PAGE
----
A new survey conducted by the European Parliament reveals that Czechs have more negative views about this institution than the EU average. Almost three-quarters of Czech respondents said that they did not believe their voices were being heard by the EU, and only 17 percent of Czechs have a favourable view of the European Parliament. Jan Kovář is chief analyst at the European Values think-tank. I asked him what was behind such low numbers.
“Generally speaking there is a lack of trust in political institutions. And the level of trust in political institutions in a given country also influences the levels of trust in the European Union and its institutions. It is also connected to satisfaction levels with democracy in a given country. And these are also currently low in the Czech Republic.
“Secondly, I would stress that in the Czech Republic there is considerable disinterest in the activities of the European Parliament. This body is considered to be unimportant in the institutional framework of the EU as a whole. It does not have any direct influence and is seen not only as unimportant but also very often overpaid. Many Czechs believe individual MEPs have too high wages. I would also add that there is a connection between European identity and a feeling of European-ness, and support for the European Parliament. And such sentiments are also quite low in the Czech Republic.”
Some critics have said that German chancellor Angela Merkel’s decision to essentially open up her country and Europe to a migration wave – however well-meaning – ended up playing to deep-seating fears about European security. And this also caused an erosion of trust in European institutions. Do you think that is a fair analysis?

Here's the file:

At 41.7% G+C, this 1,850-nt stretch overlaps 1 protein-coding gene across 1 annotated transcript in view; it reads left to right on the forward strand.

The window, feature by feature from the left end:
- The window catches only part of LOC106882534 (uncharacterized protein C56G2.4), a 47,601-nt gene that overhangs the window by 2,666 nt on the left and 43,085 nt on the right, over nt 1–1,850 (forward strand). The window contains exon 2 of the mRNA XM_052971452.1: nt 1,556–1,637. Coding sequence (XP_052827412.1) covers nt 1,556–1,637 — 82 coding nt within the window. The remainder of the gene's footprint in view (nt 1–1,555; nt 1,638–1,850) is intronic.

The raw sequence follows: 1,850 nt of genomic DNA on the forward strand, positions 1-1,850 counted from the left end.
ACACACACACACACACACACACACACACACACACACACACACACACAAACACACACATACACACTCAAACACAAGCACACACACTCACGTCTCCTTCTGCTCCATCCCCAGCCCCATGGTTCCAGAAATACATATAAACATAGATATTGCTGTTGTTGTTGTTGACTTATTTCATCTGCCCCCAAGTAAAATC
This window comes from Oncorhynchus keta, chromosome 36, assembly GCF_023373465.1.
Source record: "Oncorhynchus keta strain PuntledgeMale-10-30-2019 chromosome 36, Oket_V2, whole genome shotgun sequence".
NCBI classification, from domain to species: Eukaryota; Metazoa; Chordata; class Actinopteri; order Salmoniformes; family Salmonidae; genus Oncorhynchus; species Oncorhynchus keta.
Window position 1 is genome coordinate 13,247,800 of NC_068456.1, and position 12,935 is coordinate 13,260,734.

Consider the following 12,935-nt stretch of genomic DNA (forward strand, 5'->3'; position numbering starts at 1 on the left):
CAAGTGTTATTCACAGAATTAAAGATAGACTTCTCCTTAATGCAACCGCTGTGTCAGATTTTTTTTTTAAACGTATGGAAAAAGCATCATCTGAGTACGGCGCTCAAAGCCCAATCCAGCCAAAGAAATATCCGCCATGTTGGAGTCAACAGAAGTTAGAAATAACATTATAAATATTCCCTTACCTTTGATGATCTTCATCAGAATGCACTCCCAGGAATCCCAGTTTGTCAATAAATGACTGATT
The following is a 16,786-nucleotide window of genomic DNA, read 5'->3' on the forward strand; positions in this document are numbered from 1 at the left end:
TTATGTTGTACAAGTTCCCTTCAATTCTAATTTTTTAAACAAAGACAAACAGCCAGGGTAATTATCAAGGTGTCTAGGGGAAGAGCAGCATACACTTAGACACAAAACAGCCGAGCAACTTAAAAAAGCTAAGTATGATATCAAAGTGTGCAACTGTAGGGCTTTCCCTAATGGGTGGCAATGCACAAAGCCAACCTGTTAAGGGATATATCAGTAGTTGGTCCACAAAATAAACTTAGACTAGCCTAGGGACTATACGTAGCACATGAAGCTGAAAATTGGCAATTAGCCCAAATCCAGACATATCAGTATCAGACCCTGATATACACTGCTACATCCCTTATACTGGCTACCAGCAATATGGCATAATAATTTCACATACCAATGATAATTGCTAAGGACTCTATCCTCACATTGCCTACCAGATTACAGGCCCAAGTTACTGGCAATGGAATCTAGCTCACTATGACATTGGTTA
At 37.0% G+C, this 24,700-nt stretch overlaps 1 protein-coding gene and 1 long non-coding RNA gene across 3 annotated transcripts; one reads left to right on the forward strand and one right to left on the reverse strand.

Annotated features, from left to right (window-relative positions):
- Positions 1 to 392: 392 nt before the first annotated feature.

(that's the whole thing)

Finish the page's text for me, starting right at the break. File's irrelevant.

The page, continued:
“Obviously the position of the Czech Republic and Czech citizens towards the migration crisis – or refugee crisis – is rather negative. And I believe that this crisis has also had an impact on attitudes towards the European Parliament.”
On the upside, the survey also says that 61 percent of Czechs see certain advantages to EU membership. And that is up by one percent from last year. So what, in your view, must the EU do to improve its image?
“The EU must deliver policies which generate support for European integration, which is then obviously connected to support for individual EU institutions. However, delivering such good policies is problematic because citizens of different countries want different policies. And you can’t please everyone with a one-size-fits-all approach. So determining the right kind of policies will be problematic, and the members of EU institutions are not quite sure either on what specifically they need to be delivering.”
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